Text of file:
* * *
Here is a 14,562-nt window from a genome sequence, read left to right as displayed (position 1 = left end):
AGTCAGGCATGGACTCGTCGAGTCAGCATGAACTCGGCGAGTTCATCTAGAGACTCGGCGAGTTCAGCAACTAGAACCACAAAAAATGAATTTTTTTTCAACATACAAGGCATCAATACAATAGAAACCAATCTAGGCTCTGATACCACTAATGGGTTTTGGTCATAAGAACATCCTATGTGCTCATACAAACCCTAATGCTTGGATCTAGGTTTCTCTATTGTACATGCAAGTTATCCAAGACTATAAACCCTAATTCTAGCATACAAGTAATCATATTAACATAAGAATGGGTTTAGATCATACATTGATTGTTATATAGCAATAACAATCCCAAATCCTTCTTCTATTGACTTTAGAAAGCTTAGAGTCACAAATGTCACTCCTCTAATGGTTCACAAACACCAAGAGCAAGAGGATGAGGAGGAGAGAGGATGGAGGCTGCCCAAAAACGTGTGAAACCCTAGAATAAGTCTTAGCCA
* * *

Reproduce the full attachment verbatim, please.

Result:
Here is a 14,562-nt window from a genome sequence, read left to right as displayed (position 1 = left end):
AGTCAGGCATGGACTCGTCGAGTCAGCATGAACTCGGCGAGTTCATCTAGAGACTCGGCGAGTTCAGCAACTAGAACCACAAAAAATGAATTTTTTTTCAACATACAAGGCATCAATACAATAGAAACCAATCTAGGCTCTGATACCACTAATGGGTTTTGGTCATAAGAACATCCTATGTGCTCATACAAACCCTAATGCTTGGATCTAGGTTTCTCTATTGTACATGCAAGTTATCCAAGACTATAAACCCTAATTCTAGCATACAAGTAATCATATTAACATAAGAATGGGTTTAGATCATACATTGATTGTTATATAGCAATAACAATCCCAAATCCTTCTTCTATTGACTTTAGAAAGCTTAGAGTCACAAATGTCACTCCTCTAATGGTTCACAAACACCAAGAGCAAGAGGATGAGGAGGAGAGAGGATGGAGGCTGCCCAAAAACGTGTGAAACCCTAGAATAAGTCTTAGCCA